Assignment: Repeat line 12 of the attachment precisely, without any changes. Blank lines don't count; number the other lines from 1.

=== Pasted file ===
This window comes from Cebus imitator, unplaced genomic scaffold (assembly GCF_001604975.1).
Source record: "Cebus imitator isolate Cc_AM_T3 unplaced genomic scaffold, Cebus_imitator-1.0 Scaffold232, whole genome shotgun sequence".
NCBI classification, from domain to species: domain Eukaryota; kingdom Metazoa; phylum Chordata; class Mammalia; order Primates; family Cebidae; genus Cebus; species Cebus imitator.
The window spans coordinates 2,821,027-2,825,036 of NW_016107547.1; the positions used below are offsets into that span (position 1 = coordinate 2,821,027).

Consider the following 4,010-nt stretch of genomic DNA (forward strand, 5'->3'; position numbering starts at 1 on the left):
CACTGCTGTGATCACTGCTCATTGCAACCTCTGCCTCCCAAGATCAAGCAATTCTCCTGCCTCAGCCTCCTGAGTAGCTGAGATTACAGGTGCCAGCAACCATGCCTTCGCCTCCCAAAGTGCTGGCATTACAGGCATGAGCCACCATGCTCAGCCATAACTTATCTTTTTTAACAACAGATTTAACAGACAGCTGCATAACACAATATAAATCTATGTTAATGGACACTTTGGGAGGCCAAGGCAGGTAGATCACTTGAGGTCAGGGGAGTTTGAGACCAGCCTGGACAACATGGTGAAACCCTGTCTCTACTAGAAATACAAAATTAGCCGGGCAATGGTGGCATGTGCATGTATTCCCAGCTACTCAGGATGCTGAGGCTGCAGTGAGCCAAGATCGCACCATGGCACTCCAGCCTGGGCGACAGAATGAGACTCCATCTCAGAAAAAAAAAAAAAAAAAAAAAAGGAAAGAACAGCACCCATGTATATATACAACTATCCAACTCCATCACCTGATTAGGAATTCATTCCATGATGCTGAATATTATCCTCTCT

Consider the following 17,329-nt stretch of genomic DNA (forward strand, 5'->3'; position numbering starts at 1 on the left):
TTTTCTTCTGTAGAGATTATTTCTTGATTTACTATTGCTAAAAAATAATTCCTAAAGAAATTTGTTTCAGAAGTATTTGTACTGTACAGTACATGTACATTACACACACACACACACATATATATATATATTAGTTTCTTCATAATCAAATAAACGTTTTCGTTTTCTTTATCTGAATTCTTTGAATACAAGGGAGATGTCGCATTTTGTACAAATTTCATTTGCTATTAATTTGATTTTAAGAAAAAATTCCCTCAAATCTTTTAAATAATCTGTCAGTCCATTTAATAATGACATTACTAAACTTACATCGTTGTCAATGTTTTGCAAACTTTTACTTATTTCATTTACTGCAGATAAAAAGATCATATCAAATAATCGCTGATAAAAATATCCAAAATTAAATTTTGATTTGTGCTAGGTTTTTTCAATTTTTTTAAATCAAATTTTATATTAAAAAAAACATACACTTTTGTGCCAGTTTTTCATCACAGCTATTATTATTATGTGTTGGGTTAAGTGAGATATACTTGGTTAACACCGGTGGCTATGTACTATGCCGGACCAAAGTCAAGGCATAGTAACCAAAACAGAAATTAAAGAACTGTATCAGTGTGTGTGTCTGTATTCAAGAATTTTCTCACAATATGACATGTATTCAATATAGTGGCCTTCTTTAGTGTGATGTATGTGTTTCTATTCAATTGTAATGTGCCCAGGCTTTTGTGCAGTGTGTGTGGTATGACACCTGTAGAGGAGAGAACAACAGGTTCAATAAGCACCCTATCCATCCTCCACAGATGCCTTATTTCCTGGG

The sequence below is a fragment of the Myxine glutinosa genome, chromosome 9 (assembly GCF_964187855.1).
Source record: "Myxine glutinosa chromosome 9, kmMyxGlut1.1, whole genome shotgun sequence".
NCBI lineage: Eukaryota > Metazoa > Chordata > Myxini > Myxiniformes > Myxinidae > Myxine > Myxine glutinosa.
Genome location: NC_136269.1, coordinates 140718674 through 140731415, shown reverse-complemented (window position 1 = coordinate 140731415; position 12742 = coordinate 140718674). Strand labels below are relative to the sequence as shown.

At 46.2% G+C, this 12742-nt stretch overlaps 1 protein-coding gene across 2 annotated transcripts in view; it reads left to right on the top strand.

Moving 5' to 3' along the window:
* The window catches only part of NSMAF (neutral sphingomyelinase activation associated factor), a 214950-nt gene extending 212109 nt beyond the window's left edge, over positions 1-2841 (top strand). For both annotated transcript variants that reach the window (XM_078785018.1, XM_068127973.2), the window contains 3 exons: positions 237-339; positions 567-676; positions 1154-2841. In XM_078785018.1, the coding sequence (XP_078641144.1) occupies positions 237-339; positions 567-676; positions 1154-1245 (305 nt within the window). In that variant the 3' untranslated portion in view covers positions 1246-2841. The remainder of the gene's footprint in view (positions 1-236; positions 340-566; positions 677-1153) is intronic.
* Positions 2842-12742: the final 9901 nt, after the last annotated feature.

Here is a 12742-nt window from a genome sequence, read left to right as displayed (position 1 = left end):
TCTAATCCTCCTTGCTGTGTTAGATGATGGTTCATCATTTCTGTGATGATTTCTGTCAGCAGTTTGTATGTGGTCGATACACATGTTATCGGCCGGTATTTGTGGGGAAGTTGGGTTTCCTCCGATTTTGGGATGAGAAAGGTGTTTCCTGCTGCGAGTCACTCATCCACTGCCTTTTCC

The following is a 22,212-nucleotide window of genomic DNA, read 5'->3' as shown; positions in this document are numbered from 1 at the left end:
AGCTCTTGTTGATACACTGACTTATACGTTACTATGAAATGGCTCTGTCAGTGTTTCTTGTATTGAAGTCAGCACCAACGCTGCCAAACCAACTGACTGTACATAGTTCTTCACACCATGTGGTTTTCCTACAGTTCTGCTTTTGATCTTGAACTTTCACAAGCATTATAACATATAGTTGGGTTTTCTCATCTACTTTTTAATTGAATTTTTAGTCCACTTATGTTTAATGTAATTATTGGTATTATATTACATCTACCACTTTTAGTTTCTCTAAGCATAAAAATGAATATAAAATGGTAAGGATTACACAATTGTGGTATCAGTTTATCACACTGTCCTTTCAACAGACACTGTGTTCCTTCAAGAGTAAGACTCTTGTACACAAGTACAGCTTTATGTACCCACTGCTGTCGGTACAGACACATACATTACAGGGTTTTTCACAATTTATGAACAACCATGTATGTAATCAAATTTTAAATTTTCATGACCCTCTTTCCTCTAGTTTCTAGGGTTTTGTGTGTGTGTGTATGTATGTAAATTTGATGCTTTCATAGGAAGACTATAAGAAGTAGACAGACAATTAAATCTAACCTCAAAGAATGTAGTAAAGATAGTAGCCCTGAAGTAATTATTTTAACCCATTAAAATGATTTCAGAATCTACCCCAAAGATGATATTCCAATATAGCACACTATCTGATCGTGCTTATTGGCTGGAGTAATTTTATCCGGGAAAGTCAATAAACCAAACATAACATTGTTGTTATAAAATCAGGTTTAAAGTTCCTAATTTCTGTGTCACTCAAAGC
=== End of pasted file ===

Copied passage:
Genome location: NC_136269.1, coordinates 140718674 through 140731415, shown reverse-complemented (window position 1 = coordinate 140731415; position 12742 = coordinate 140718674). Strand labels below are relative to the sequence as shown.